A. Peer Chat
Go back through the class introductions. Identify a person with similar interests and send them email using the Canvas email system. Chat for at least 5-7 minutes about anything you wish. Evidence: The log of your chat is your evidence. You don’t need to do anything else.
B. Library Talking Points
Add to a class Google Doc in Canvas. Add a talking point and short example of no more than a few sentences to the list. Use the same font as the first talking point, but change the color for your talking point. Add a comment regarding one of the other talking points on the list. Evidence: Your Google Doc addition and comment is your evidence. You don’t need to do anything else.
Talking Point: Libraries improve the quality of life in the communities they serve, even for those who never set foot in a library, whether they realize it or not. As we help people build resumes, improve literacy, access government services, and complete their educations, those patrons then go out into their communities with new resources and skills, putting them to use in ways that benefit the community as a whole. – Joanna Conrad
C. Professional Blog
Create a blog using Blogger, Weebly, or Word Press.
Create an introduction to your blog using Voki at http://voki.com/. Embed this as a posting or as part of your profile. If you have trouble embedding, take a screen capture of the Voki and place the image in your blog. Then, add the link.
Was included in Welcome message at top of page, but removed after grading.
Create a blog posting that discusses your experience using social networks.
I’ve kind of stayed away from social networks, especially Facebook. Their monetization practices, selling user data, are highly intrusive and a violation of privacy rights. I realize they are important marketing tools for libraries. However, I feel librarians should be educating users on the practical implications of giving away these rights, rather than encouraging their use. Because of these privacy issues, I have two Facebook accounts, one professional, the other personal. I blog fairly often, and cross-post to these networks in hope that more people will see my work.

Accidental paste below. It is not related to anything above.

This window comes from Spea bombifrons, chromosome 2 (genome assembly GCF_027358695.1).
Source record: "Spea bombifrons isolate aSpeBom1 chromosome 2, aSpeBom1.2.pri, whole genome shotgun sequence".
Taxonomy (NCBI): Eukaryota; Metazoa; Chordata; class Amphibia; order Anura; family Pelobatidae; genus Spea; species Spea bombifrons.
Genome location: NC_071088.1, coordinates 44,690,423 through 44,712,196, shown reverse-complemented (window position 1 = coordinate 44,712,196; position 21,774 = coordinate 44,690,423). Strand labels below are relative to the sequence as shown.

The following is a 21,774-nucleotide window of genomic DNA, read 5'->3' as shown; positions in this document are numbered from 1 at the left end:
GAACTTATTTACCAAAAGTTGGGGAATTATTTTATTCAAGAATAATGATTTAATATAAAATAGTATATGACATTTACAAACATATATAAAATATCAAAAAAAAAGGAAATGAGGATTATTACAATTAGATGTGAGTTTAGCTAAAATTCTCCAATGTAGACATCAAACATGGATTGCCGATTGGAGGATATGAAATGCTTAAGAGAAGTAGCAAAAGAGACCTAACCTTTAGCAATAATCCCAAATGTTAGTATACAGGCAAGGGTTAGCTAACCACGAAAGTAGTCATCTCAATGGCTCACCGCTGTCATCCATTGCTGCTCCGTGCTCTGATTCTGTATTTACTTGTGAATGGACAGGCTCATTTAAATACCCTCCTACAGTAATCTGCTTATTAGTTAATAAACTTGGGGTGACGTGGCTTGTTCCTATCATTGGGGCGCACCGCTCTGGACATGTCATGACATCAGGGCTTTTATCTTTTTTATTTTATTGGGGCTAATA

If you don’t already have a Facebook account, create one. Then, LIKE The School of Informatics and Computing Facebook page at https://www.facebook.com/InformaticsIUPUI.
If you don’t already have a Twitter account, create one. Then, join The School of Informatics and Computing Facebook page at https://twitter.com/iupuinformatics.
Compare and contrast two social networks such as Facebook and LinkedIn that you’ve used yourself. What do you see as the value for library and information science professionals? Provide a personal or professional example. Also, include an example from either the IUPUI School Facebook or Twitter postings.
LinkedIn is a much more professional social network than Facebook, intended for making professional social connections, job searching, recruitment, and networking. LinkedIn allows you to promote professional skills and experience, and your friends to endorse those skills. Although you could blog and update there if you chose to, most people use it for professional self-promotion. I have my work and education history posted there, and have connected with many of my coworkers. Facebook, on the other hand, is more focused on non-professional social interaction, keeping up with friends and family, or posting silly pictures of your pets, for instance. While my professional Facebook account is connected to my those of my coworkers as well, I am much more likely to see posts about their pets than I am to see them post about their jobs. Of the two, LinkedIn holds more value for library and information science professionals. This is not to deny the usefulness of these networks for marketing purposes. For example the School of Informatics and Computing uses its Facebook page to promote its upcoming events.
Create a blog posting that discusses your experience using a MUVE, an interactive, or gaming technologies. If you’ve never tried a MUVE, talk to someone who has and share their experience. How do you see librarians and/or libraries using these technologies? Provide an example.
I’ve played several MMORPGs quite often, mainly Dungeons and Dragons Online and World of Warcraft. I enjoy playing them, but they can be resource hogs on computers that aren’t relatively new, and I tend to avoid the social aspect anyway. To me, interaction online is no different than talking on the phone, without the benefit of visual cues, as avatars often have no relationship to the conversation being had. While earning my LTA degree, MUVEs like Second Life were promoted heavily as the next big thing that was going to save libraries, but it really turned out to be just a fad. However, with many libraries adding Minecraft clubs and some libraries going entirely digital, Second Life may be granted a second life. Maybe this virtual environment was simply ahead of its time.
Create a blog posting that is a book, movie, or app review of your choice. Include an image such as a book cover or screen shot.
Please see my cookbook review blog Dewey641.wordpress.com